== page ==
Over the years, the von Neumann model of computing has undergone many enhancements. These changes include an improved memory hierarchy, multiple instruction issue and branch predic tion. Since the model's introduction, the performance of processors has increased at a much greater rate than that of memory. Several modifications to hide this ever widening gap in performance are being examined in current research. A very promising one is the Simultaneous Multithreaded processor. This architecture strives to further reduce the effects of long latency instructions, such as memory accesses, by allowing multiple threads of execution to be active in the processor at the same time. With the introduction of multiple active threads in a single processor, several new aspects of processor operation can have a sizeable effect on performance. One such aspect is how to choose from which thread to fetch instructions during the next cycle. For this project, three different classes of fetch scheduling mechanisms were defined and exam ples of each were either studied or proposed. The proposed mechanisms were then tested using a set of four sample programs by adding the mechanisms to a Simultaneous Multithreading sim ulator based on the Simple Scalar tool set from the University of Wisconsin-Madison. With the proper configuration, each of the proposed mechanisms improved the performance of the simulated architecture. However, the best increase in performance was produced by the Event History Table. It achieved an IPC of 2.0995 for two threads while overriding the primary scheduling mechanism only 0.070% of the time.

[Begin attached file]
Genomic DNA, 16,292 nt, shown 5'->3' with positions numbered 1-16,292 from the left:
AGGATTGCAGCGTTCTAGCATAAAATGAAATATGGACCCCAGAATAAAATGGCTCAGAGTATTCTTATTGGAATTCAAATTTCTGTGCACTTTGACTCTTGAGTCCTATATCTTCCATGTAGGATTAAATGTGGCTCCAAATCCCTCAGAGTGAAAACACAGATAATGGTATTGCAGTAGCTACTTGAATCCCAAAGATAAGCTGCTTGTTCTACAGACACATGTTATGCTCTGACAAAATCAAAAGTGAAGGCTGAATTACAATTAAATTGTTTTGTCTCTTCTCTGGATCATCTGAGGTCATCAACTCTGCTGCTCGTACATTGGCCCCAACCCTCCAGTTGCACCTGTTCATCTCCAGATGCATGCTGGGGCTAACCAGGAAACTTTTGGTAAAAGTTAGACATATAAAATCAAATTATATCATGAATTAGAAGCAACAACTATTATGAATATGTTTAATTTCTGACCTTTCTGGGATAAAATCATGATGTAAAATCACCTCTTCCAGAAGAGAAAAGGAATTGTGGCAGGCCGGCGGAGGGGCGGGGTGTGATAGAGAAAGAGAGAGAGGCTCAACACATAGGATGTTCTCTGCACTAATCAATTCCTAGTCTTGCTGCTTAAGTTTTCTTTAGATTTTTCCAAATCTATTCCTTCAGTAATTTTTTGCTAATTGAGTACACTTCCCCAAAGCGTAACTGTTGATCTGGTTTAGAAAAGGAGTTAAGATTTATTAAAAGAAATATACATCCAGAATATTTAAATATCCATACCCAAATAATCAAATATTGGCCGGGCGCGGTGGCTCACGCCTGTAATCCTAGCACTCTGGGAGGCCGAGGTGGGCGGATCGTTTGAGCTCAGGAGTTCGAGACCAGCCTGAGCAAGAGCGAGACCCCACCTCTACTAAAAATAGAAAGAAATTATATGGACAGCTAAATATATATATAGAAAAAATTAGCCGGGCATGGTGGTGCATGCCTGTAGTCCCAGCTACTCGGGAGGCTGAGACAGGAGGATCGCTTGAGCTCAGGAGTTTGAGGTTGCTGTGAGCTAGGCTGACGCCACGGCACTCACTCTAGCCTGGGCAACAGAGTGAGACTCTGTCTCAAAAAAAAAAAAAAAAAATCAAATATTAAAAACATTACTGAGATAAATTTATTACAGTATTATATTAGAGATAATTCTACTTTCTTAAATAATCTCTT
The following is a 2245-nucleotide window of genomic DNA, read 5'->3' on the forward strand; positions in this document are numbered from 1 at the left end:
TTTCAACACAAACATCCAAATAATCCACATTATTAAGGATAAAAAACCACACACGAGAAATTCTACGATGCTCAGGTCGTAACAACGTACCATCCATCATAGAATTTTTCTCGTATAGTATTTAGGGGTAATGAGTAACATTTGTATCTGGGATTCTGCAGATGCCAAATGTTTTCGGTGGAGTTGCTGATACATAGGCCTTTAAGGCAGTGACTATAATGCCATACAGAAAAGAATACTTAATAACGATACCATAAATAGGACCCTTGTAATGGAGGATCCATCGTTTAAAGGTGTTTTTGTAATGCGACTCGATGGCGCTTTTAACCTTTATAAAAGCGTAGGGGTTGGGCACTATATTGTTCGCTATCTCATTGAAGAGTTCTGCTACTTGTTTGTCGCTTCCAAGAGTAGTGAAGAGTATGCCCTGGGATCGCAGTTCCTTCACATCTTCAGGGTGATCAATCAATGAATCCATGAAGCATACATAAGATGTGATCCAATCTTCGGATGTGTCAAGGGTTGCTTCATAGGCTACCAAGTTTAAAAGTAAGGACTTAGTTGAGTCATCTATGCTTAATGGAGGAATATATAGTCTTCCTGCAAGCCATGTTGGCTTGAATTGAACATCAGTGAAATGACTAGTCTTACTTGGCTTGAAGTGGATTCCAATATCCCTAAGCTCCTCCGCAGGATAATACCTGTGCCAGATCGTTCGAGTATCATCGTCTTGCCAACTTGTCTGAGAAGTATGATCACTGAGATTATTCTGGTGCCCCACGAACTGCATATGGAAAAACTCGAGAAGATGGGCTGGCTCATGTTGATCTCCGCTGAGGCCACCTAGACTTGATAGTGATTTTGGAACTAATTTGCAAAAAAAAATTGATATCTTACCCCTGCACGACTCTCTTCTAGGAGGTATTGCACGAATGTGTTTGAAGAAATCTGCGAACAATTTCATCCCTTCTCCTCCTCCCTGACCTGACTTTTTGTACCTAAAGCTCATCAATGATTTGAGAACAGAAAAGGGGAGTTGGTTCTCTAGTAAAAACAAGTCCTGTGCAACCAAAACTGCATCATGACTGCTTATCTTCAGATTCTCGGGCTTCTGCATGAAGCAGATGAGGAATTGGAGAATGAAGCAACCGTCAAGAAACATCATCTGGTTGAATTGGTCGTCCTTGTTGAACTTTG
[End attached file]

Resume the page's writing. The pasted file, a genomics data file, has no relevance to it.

Library of Congress Subject Headings

Threads (Computer programs); Microprocessors--Design and construction; Computer architecture

Publication Date


Document Type


Department, Program, or Center

Computer Engineering (KGCOE)


Czernikowski, Roy

Advisor/Committee Member

Bischof, Hans-Peter


Note: imported from RIT’s Digital Media Library running on DSpace to RIT Scholar Works. Physical copy available through RIT's The Wallace Library at: QA76.76.T55 Z34 2000


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